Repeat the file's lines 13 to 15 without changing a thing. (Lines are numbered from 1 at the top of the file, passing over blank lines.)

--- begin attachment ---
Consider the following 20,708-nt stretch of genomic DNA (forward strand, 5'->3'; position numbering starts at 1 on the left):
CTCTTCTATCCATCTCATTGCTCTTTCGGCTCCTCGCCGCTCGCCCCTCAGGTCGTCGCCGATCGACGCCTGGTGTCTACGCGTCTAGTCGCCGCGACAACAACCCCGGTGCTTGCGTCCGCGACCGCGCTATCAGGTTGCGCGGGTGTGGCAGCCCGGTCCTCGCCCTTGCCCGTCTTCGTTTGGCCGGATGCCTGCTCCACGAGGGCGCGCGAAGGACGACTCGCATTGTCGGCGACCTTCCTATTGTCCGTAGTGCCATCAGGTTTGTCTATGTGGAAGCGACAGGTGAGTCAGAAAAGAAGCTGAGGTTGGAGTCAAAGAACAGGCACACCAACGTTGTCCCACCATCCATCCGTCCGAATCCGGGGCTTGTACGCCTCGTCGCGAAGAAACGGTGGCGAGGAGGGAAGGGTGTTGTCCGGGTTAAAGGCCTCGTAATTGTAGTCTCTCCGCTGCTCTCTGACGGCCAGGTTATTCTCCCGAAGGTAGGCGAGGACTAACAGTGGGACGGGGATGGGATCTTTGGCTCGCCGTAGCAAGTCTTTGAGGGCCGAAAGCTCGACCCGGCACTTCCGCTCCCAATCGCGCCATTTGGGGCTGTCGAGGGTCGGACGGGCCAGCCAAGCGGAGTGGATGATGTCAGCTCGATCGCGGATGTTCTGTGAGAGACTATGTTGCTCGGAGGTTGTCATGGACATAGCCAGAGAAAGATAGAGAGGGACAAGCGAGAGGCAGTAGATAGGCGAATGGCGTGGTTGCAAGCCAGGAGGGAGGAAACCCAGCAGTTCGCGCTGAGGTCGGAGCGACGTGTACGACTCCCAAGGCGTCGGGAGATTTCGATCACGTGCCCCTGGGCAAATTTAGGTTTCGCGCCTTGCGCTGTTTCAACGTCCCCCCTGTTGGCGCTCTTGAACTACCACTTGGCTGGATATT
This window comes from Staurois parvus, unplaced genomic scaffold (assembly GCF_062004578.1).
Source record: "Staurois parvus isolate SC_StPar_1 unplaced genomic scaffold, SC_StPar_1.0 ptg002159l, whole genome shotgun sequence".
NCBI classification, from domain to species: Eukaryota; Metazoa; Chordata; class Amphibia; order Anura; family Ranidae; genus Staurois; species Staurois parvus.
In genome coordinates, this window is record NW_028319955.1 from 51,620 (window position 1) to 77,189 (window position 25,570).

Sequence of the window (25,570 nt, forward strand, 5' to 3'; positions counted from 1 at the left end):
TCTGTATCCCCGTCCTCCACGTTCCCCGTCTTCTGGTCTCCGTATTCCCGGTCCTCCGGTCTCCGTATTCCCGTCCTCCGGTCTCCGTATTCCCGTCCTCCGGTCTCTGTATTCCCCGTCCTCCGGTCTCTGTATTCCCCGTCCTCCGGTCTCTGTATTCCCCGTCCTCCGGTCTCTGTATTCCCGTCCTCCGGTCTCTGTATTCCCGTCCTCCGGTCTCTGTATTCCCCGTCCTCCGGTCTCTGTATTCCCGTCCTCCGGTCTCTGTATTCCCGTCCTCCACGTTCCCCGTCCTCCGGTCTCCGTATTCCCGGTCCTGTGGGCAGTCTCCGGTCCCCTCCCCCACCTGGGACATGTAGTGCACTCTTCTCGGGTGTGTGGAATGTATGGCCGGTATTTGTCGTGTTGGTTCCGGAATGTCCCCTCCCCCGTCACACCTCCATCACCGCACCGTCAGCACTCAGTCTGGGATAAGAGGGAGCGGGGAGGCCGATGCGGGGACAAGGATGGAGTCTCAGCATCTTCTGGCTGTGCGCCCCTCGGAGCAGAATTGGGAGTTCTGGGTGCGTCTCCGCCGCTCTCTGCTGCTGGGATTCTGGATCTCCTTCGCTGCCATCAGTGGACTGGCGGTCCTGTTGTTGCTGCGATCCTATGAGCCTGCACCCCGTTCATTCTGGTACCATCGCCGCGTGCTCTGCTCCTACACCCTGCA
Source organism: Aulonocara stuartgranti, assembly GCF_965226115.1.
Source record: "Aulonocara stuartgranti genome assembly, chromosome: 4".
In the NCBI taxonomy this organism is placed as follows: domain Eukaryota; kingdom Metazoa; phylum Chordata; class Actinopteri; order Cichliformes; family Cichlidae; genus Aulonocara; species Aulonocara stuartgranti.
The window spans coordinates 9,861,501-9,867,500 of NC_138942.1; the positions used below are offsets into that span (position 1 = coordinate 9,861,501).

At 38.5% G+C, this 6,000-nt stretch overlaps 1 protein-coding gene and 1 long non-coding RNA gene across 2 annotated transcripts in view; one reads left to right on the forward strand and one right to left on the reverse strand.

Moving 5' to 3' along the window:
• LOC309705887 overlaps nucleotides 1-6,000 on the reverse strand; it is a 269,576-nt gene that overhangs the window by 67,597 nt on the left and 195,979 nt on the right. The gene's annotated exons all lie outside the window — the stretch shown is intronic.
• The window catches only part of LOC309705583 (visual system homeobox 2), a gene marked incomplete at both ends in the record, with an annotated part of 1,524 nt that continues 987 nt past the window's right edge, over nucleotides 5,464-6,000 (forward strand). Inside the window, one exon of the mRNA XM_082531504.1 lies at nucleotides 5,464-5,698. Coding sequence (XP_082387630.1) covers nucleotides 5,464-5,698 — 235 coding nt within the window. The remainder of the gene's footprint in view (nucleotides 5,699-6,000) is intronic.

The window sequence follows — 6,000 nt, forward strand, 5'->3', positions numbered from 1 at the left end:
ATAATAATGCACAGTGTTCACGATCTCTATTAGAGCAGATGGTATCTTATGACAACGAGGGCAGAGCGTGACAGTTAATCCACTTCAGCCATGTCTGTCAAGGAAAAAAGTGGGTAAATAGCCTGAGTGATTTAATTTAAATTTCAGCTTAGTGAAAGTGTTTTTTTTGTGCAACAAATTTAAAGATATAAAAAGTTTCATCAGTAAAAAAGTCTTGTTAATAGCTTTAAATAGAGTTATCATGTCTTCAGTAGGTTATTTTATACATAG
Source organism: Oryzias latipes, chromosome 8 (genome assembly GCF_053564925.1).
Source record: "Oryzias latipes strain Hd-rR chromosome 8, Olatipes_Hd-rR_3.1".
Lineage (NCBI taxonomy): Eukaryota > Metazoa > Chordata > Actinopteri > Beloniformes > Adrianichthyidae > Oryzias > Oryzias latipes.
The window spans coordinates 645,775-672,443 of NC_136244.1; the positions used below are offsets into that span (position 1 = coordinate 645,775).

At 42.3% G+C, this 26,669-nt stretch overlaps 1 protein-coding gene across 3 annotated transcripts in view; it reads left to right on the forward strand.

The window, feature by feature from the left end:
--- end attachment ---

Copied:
At 38.5% G+C, this 6,000-nt stretch overlaps 1 protein-coding gene and 1 long non-coding RNA gene across 2 annotated transcripts in view; one reads left to right on the forward strand and one right to left on the reverse strand.

Moving 5' to 3' along the window:
• LOC309705887 overlaps nucleotides 1-6,000 on the reverse strand; it is a 269,576-nt gene that overhangs the window by 67,597 nt on the left and 195,979 nt on the right. The gene's annotated exons all lie outside the window — the stretch shown is intronic.